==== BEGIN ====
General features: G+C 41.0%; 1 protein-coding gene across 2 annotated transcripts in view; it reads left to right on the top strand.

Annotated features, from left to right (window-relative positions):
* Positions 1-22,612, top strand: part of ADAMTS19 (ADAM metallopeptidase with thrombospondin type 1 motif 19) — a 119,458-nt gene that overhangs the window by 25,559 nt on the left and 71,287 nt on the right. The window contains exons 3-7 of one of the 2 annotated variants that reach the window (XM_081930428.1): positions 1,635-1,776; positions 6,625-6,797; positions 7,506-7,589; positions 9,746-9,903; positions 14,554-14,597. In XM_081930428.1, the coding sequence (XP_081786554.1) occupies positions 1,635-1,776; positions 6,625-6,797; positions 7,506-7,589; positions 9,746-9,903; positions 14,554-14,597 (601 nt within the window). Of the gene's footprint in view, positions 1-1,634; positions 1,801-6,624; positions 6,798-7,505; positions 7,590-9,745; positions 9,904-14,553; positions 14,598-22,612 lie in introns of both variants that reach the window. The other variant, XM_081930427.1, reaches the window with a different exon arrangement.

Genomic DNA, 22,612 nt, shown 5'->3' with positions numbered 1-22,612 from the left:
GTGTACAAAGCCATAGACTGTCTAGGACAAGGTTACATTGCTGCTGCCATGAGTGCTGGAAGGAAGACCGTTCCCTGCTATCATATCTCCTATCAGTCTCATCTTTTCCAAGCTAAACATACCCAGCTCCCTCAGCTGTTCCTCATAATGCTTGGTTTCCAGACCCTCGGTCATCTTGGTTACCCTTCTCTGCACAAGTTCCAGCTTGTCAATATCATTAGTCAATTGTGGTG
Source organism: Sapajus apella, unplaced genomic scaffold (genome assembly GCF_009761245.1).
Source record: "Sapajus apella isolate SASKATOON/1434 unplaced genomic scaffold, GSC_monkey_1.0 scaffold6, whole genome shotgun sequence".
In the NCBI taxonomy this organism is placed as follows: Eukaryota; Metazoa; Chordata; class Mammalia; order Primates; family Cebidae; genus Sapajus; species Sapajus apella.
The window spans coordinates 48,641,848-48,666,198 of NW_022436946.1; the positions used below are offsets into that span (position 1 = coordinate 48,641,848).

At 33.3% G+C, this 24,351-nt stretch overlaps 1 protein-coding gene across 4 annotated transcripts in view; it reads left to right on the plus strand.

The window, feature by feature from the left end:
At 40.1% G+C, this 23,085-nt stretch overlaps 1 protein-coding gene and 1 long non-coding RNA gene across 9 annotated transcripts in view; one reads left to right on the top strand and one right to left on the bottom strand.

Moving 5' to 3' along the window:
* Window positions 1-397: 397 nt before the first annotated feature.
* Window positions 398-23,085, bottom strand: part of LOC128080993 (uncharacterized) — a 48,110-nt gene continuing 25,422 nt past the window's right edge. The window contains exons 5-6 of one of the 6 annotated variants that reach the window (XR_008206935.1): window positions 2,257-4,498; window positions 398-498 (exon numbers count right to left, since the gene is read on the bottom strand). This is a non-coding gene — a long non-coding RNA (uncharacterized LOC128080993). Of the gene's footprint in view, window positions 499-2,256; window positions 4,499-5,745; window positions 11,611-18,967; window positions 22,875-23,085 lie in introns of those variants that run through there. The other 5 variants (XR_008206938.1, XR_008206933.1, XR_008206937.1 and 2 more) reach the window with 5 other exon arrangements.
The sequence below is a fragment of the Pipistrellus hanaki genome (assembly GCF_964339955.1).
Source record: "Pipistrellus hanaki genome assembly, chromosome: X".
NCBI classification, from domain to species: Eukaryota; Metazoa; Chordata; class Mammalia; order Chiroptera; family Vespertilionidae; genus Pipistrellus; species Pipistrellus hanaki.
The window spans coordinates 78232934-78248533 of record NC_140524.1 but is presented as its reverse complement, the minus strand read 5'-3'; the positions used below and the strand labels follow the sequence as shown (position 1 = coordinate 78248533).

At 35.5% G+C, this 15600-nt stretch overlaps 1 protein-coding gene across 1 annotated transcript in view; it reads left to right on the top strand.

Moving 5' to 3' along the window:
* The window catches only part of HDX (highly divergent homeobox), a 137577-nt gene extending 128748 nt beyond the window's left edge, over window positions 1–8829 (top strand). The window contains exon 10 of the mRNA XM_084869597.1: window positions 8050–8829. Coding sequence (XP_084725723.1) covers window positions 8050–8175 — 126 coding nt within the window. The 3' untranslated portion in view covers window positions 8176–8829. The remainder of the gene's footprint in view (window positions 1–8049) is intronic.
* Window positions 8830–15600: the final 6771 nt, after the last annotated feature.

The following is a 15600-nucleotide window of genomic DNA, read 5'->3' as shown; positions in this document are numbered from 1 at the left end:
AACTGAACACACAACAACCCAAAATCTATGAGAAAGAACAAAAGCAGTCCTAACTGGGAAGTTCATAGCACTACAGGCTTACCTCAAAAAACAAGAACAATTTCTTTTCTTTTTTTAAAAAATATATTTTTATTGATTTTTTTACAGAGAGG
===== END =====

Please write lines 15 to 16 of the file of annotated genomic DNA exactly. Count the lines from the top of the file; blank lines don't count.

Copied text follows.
* Window positions 398-23,085, bottom strand: part of LOC128080993 (uncharacterized) — a 48,110-nt gene continuing 25,422 nt past the window's right edge. The window contains exons 5-6 of one of the 6 annotated variants that reach the window (XR_008206935.1): window positions 2,257-4,498; window positions 398-498 (exon numbers count right to left, since the gene is read on the bottom strand). This is a non-coding gene — a long non-coding RNA (uncharacterized LOC128080993). Of the gene's footprint in view, window positions 499-2,256; window positions 4,499-5,745; window positions 11,611-18,967; window positions 22,875-23,085 lie in introns of those variants that run through there. The other 5 variants (XR_008206938.1, XR_008206933.1, XR_008206937.1 and 2 more) reach the window with 5 other exon arrangements.
The sequence below is a fragment of the Pipistrellus hanaki genome (assembly GCF_964339955.1).